In co-teaching, the pair (teacher candidate and cooperating teacher) are encouraged to co-plan and quickly incorporate the co-teaching strategies in their practice, providing more opportunities for the students to engage with both adults in the classroom. The mentor teacher remains engaged, using the strategies to support student learning and engagement. The co-teaching pair collaborates throughout the experience, with leadership in responsibility and decision-making shifting over time to the teacher candidate.
Ultimately, the teacher candidate assumes leadership in all aspects of the classroom, including directing the activities of the cooperating teacher and other adults working with the students, for a pre-determined* amount of time.
It is important that the teacher candidate does have opportunities to solo teach too, but the goal is to co-teach once the candidate has established classroom leadership skills and students interact with both adults as their teachers. The following chart describes the typical flow of responsibilities from cooperating teacher to teacher candidate experienced while mentoring with co-teaching.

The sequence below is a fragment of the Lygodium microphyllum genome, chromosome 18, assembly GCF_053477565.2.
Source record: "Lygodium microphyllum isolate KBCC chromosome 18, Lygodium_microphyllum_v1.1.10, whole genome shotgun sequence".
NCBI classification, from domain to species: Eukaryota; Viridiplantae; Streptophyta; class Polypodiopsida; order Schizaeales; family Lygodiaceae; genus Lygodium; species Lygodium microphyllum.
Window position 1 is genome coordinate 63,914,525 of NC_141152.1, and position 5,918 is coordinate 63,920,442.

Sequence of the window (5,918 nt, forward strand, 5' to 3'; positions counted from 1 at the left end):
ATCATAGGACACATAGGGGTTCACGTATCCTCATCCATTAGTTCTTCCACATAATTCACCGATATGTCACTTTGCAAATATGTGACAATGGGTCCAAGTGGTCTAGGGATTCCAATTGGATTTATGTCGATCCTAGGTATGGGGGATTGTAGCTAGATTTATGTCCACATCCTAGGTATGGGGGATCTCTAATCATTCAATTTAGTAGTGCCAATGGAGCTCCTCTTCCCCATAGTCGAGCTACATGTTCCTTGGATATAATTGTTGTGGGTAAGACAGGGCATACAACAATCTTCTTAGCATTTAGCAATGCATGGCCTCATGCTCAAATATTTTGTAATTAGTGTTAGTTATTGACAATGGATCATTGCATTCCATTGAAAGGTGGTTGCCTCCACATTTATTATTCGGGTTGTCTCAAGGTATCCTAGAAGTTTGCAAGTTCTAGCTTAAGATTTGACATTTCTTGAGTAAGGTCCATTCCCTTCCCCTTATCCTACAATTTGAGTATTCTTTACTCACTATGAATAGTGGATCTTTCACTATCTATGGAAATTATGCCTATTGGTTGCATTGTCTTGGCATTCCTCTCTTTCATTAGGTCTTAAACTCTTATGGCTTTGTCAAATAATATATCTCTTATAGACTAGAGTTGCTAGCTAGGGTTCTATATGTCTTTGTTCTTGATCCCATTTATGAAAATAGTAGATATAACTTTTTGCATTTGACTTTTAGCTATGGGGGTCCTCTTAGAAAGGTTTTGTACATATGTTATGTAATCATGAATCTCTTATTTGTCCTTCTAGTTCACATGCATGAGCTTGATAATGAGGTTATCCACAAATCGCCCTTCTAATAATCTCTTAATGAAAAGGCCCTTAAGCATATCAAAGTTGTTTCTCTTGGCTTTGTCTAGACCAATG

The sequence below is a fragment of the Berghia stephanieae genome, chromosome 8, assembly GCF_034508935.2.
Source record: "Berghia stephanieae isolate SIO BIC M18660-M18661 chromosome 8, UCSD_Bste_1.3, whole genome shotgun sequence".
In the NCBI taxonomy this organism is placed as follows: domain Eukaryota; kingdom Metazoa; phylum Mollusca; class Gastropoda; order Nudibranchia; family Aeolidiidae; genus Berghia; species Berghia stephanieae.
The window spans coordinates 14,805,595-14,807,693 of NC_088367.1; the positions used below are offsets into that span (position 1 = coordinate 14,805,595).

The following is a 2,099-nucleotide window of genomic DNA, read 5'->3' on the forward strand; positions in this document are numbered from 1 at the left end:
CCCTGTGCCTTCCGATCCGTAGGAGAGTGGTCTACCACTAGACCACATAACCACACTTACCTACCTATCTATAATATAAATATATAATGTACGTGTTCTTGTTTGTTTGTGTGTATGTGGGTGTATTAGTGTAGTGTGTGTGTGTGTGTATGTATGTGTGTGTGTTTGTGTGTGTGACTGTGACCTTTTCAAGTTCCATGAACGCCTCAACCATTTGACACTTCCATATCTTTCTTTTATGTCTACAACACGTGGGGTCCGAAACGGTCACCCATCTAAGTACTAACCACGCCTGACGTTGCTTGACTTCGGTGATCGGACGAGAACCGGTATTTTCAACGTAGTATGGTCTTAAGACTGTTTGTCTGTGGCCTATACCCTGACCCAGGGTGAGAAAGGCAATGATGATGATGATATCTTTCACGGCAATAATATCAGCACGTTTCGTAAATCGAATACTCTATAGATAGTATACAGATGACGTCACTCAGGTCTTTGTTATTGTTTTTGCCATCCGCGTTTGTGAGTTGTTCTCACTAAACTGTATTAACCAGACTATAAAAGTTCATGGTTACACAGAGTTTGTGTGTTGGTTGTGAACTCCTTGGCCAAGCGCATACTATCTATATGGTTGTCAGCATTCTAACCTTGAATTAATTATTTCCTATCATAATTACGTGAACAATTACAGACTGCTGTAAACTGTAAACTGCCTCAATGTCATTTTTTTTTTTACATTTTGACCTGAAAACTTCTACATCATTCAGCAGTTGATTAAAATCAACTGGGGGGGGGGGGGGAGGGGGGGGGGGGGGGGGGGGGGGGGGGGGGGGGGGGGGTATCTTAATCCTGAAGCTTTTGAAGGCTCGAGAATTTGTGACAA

The timing of when the teacher candidate fully assumes the role as lead teacher is negotiated by the triad (cooperating teacher, university supervisor, and teacher candidate) and varies by classroom, program, and situation. The cooperating teacher and university supervisor work together to gradually scaffold the teacher candidate into assuming the lead role in co-teaching. The triad also pre-determines in advance the length of time that the teacher candidate serves as the lead teacher. Licensures in elementary and secondary programs may have different requirements as to how long the candidate should serve as the lead teacher.
The diagram below describes the roles of the cooperating teacher (CT) and the teacher candidate (TC) during the co-teaching process.
For more information about co-teaching roles and responsibilities please see:
© 2012, St. Cloud State University. Used with permission by the University of Minnesota-Twin Cities’ Office of Teacher Education (OTE) for the CEHD Partner Network